Hiking up the steep slope of a mountain can be hot and sweaty. The refreshingly cool feeling of raindrops merrily pelting off your head in a sudden downpour is a welcome relief. Getting rained on can be fun, but it’s easy to get chilled to the bone if you’re not properly prepared.
As we’ve seen in the last couple of weeks, unpredictable storms can suddenly change hiking conditions from dry and hot, to cold, wet and miserable in minutes. But getting caught in the rain without hi-tech hiking gear doesn’t have to be miserable.
Although plenty of great tips exist for prepping yourself for rain, let’s focus on some options I always carry with me, rain or shine, all waterproof, durable, economical, lightweight and in a wide variety of sizes. That’s right, the humble plastic bag will finally be given a place in the spotlight as a top tool for emergency rain.
Plastic bags: hiking buddies
Want a versatile, durable, waterproof and multi-use item? Plastic bags meet all the criteria and come in all shapes and sizes. They can, at least temporarily, solve almost any backcountry rainy need.
• For a backpack cover and stuff sack, use two or more large, heavy-duty contractor bags. These flexible black bags serve as a waterproof backpack cover and, packed around sleeping bag and clothing, serve as extra protection. As a bonus, use contractor bags as emergency rain ponchos, bivys (place two end to end), water carriers, waterproof seats for wet logs, basically anything you can come up with.
• Miniature dry bags, such as small Ziplock baggies, can keep cell phones, cameras and other small items dry and easily accessible. Pack clothes in 1-gallon Ziplock bags to keep dry in case the pack gets wet. Baggies make good waterproof map cases, too.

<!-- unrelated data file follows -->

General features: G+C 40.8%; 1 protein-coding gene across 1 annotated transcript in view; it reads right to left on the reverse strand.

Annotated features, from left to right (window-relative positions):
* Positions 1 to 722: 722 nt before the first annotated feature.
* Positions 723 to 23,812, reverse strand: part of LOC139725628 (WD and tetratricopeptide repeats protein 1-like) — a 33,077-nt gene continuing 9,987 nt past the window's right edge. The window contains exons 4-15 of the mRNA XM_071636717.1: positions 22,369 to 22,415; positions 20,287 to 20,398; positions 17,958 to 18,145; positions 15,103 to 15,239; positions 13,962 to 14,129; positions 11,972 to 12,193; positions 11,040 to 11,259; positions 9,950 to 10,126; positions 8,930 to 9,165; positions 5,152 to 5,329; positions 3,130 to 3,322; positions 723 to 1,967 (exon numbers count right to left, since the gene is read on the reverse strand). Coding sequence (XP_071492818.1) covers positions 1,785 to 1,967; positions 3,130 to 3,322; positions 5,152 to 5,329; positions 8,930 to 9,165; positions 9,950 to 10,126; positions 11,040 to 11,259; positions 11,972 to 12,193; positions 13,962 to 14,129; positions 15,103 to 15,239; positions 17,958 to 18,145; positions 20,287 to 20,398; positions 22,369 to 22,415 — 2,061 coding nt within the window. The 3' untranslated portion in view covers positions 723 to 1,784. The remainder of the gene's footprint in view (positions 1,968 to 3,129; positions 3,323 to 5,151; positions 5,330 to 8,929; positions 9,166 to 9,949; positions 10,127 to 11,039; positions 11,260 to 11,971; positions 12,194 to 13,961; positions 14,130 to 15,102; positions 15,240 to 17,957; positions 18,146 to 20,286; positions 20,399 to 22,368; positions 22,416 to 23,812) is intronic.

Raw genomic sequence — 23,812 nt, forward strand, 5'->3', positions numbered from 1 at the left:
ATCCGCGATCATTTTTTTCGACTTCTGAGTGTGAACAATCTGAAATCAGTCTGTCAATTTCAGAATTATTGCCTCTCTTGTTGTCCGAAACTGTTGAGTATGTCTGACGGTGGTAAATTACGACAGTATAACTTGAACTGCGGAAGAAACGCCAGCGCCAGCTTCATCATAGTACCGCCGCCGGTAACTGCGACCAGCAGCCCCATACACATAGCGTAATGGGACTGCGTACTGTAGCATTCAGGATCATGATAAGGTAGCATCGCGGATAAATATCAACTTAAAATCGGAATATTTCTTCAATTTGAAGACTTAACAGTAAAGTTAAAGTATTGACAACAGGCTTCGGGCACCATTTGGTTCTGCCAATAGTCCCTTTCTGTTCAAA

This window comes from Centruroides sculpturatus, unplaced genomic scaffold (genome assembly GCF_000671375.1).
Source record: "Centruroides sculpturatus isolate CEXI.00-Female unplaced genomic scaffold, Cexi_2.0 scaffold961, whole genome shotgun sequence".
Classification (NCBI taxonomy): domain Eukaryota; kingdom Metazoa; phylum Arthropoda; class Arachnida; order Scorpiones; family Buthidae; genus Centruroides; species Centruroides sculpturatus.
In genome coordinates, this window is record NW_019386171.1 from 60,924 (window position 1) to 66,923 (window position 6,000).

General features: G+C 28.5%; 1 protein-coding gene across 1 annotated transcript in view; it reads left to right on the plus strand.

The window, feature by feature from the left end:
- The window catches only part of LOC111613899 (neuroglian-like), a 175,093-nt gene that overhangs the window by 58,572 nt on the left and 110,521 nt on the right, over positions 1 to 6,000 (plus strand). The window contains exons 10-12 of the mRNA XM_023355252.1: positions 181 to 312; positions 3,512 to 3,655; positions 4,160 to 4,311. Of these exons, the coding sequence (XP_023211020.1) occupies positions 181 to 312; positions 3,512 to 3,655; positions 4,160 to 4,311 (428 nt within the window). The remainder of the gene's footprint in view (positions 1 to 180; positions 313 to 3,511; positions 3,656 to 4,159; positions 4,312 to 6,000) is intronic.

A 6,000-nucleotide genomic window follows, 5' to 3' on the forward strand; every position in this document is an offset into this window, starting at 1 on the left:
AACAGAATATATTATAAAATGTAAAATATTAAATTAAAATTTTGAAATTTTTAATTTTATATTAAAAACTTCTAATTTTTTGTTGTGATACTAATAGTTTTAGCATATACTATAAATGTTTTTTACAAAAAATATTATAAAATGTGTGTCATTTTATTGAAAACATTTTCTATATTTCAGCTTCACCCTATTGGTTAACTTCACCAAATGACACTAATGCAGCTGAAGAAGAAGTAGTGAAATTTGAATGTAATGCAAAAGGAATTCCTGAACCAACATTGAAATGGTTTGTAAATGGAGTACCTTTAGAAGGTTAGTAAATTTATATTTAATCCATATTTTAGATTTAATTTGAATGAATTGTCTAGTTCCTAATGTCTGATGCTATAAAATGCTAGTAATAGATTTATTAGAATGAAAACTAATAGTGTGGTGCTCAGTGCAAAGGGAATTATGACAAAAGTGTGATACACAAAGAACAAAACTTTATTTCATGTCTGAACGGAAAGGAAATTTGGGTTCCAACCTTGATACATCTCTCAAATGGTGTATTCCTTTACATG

• Didn’t bring any gloves and a freezing wet wind is turning your fingertips blue? Insert hands in plastic produce bags inflated slightly, with just enough air to keep them from direct contact with skin, and tie around wrists. The “dead air” space helps insulate hands from the worst of the cold, at least for the short term. Head back to warmth and safety as soon as possible. Don’t have waterproof shoes and need to keep feet dry in an emergency? Bring plastic produce bags or grocery bags to slip over socks and stick feet back inside shoes. Close the gaps at ankles with a rubber band.
• I’m a big proponent of bringing the 10 essentials on every hike, so please don’t take this as an invitation to leave out important gear to save time, money or weight.
The best tip for dealing with a rainy day is adequate planning, preparing and packing. These tips and tools are not meant to replace any of the 10 essentials, but sure are nice to have if taken off guard or when meeting someone less prepared along the trail.